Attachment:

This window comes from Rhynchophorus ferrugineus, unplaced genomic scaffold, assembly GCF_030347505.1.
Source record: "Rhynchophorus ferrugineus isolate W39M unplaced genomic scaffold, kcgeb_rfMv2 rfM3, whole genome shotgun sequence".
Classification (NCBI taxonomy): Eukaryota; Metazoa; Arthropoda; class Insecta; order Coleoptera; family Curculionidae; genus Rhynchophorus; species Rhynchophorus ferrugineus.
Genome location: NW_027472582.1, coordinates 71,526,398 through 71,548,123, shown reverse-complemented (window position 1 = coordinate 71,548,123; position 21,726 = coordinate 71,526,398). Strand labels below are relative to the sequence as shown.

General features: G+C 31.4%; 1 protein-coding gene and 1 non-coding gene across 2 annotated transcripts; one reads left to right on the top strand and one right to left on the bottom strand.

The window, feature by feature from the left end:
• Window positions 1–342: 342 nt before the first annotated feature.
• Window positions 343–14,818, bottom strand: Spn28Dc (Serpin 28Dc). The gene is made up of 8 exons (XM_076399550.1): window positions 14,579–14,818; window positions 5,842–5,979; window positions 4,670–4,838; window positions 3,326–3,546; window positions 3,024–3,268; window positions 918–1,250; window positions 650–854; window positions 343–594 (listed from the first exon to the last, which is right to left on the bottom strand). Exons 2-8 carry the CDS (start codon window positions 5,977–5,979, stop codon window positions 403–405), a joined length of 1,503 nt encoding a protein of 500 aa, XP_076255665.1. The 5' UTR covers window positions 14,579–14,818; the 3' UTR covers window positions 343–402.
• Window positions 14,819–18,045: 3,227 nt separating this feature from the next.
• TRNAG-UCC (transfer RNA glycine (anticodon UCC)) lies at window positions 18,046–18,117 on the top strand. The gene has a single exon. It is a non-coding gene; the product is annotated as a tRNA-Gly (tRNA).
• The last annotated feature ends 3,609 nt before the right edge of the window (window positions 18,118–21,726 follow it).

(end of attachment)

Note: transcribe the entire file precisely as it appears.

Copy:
This window comes from Rhynchophorus ferrugineus, unplaced genomic scaffold, assembly GCF_030347505.1.
Source record: "Rhynchophorus ferrugineus isolate W39M unplaced genomic scaffold, kcgeb_rfMv2 rfM3, whole genome shotgun sequence".
Classification (NCBI taxonomy): Eukaryota; Metazoa; Arthropoda; class Insecta; order Coleoptera; family Curculionidae; genus Rhynchophorus; species Rhynchophorus ferrugineus.
Genome location: NW_027472582.1, coordinates 71,526,398 through 71,548,123, shown reverse-complemented (window position 1 = coordinate 71,548,123; position 21,726 = coordinate 71,526,398). Strand labels below are relative to the sequence as shown.

General features: G+C 31.4%; 1 protein-coding gene and 1 non-coding gene across 2 annotated transcripts; one reads left to right on the top strand and one right to left on the bottom strand.

The window, feature by feature from the left end:
• Window positions 1–342: 342 nt before the first annotated feature.
• Window positions 343–14,818, bottom strand: Spn28Dc (Serpin 28Dc). The gene is made up of 8 exons (XM_076399550.1): window positions 14,579–14,818; window positions 5,842–5,979; window positions 4,670–4,838; window positions 3,326–3,546; window positions 3,024–3,268; window positions 918–1,250; window positions 650–854; window positions 343–594 (listed from the first exon to the last, which is right to left on the bottom strand). Exons 2-8 carry the CDS (start codon window positions 5,977–5,979, stop codon window positions 403–405), a joined length of 1,503 nt encoding a protein of 500 aa, XP_076255665.1. The 5' UTR covers window positions 14,579–14,818; the 3' UTR covers window positions 343–402.
• Window positions 14,819–18,045: 3,227 nt separating this feature from the next.
• TRNAG-UCC (transfer RNA glycine (anticodon UCC)) lies at window positions 18,046–18,117 on the top strand. The gene has a single exon. It is a non-coding gene; the product is annotated as a tRNA-Gly (tRNA).
• The last annotated feature ends 3,609 nt before the right edge of the window (window positions 18,118–21,726 follow it).